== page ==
This move towards improved accuracy is a part of Patel’s new plan for immigration, which sets out how she will fix the “broken immigration system” that her government has overseen for 11 years. While Patel won’t say whether the new plan would lead to more or less immigration, it is clear she wants to position these plans as radical and positive changes. But in short, does it matter?
Her plans include a much-heralded points-based system. What Patel leaves out is that the “new” system was actually already in place since 2008, when launched by New Labour. Patel’s plans mean that the already complex and confusing system will be changing for the worse.
Given that the system was already in place for non-EU citizens in 2019, these changes do not appear likely to encourage global talent to work in the UK.
New cases totalled 6,040, a slight rise on Friday's 5,947, government data showed, while the number of people who had received the first dose of a COVID-19 vaccine rose to 21,796,278.
After four years of the Brexit saga, the last few weeks have been a period of respite. The consequences of leaving the “transition period” at the end of January have not just been overshadowed by the pandemic, but also by the royal family’s real
Britain’s treasury chief on Wednesday announced an additional 65 billion pounds ($91 billion) of support for an economy ravaged by the coronavirus pandemic, extending job support programs and temporary tax cuts to help workers and businesses in his
A lot has happened since David Cameron’s Conservatives and Nick Clegg’s Liberal Democrats launched their coalition programme for government in 2010. The former prime minister has a few little local difficulties with a financial services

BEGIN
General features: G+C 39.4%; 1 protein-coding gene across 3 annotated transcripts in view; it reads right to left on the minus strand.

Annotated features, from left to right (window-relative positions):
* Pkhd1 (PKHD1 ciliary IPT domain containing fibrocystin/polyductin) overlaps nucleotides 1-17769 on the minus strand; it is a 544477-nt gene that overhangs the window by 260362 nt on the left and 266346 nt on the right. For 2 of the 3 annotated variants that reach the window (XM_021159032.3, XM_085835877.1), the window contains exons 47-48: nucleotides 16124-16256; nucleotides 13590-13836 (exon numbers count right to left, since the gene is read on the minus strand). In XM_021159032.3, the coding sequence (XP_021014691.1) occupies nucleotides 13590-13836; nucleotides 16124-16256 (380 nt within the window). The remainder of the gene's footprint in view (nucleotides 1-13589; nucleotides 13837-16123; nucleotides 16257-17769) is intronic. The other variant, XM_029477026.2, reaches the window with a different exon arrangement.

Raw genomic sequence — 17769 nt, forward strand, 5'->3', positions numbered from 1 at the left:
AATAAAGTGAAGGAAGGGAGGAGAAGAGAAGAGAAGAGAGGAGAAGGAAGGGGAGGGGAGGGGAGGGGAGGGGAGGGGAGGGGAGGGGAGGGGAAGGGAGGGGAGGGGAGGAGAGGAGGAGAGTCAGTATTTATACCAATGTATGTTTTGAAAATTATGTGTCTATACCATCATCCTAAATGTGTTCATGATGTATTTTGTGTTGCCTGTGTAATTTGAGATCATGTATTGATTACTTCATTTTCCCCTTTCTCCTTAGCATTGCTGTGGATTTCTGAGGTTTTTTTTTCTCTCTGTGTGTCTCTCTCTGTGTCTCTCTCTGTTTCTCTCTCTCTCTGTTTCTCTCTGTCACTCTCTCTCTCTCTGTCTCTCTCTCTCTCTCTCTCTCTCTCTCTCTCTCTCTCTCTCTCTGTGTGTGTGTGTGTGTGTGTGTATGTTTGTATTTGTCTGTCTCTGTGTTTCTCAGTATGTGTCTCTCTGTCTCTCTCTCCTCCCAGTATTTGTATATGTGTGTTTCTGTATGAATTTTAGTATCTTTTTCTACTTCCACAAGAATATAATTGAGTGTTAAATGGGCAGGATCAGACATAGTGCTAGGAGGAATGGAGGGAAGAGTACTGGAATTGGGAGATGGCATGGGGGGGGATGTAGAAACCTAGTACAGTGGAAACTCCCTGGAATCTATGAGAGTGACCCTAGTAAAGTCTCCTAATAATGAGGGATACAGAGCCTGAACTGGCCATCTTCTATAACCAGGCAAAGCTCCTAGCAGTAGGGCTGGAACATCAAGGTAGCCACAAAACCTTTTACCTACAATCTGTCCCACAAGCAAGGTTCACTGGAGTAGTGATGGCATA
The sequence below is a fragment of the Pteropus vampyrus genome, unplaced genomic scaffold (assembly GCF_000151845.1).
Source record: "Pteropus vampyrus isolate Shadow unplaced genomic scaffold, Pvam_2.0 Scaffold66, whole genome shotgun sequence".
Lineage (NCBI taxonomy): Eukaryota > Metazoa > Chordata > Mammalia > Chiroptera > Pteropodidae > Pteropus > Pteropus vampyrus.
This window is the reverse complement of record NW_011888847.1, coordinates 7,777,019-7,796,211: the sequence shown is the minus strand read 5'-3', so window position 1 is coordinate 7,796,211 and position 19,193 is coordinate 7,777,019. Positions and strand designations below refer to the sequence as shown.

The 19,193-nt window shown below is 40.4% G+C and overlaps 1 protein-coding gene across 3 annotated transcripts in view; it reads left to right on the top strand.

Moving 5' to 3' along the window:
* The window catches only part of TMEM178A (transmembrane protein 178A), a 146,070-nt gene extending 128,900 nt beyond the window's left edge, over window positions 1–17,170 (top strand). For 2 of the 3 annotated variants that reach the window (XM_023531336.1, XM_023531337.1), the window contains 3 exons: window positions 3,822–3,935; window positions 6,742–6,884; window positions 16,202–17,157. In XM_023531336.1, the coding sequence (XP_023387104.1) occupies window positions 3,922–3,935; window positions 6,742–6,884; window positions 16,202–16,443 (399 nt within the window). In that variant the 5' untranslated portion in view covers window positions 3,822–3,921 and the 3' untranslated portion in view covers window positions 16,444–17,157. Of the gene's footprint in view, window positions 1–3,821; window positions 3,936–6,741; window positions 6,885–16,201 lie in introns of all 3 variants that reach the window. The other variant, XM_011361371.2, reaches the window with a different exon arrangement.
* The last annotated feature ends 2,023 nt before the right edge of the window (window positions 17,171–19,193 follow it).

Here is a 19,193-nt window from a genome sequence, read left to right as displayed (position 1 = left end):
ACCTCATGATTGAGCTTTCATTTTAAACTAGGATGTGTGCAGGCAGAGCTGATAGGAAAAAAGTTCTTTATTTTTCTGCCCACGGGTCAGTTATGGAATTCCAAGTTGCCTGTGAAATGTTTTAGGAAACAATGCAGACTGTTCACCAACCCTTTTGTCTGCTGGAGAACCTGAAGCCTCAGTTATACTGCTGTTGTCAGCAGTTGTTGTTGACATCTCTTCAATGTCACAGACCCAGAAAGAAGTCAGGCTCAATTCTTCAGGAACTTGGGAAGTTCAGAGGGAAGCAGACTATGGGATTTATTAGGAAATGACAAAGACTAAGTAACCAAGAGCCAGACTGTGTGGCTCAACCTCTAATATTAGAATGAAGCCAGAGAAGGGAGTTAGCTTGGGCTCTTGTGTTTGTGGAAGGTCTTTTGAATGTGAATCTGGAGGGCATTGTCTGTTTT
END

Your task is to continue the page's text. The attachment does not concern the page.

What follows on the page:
The Opec+ has decided in the meeting of its Joint Ministerial Monitoring Committee (JMMC) in Vienna on Wednesday to cut production by two million barrels per day. Opec+ sources said that the cut was necessitated more by lack of demand than to boost oil prices. The crude prices had dropped from $120 to $90, and the Opec+
Since World War II, 30 prime ministers have presided over the 67 governments that have marked Italy’s uniquely unstable political life. On Sept. 25, Italians elected Giorgia Meloni, leader of the far-right Brothers of Italy party, into power. Meloni will be the first woman to lead the country, but she will also be the nation’s only prime minister to
A chance to bring the continent together in the face of Russian aggression or an empty talking shop of squabbling rivals? There are major questions over the prospects — and purpose — of the,” European Political Community” summit being launched in Prague on Thursday. The one-day gathering — a brainchild of French President Emmanuel
Sprawled on rocky ground far from sea ice, a lone Canadian polar bear sits under a dazzling sun, his white fur utterly useless as camouflage. It’s mid-summer on the shores of Hudson Bay and life for the enormous male has been moving in slow motion, far from the prey that keeps him alive: seals. This is a critical time for the region’s polar bears.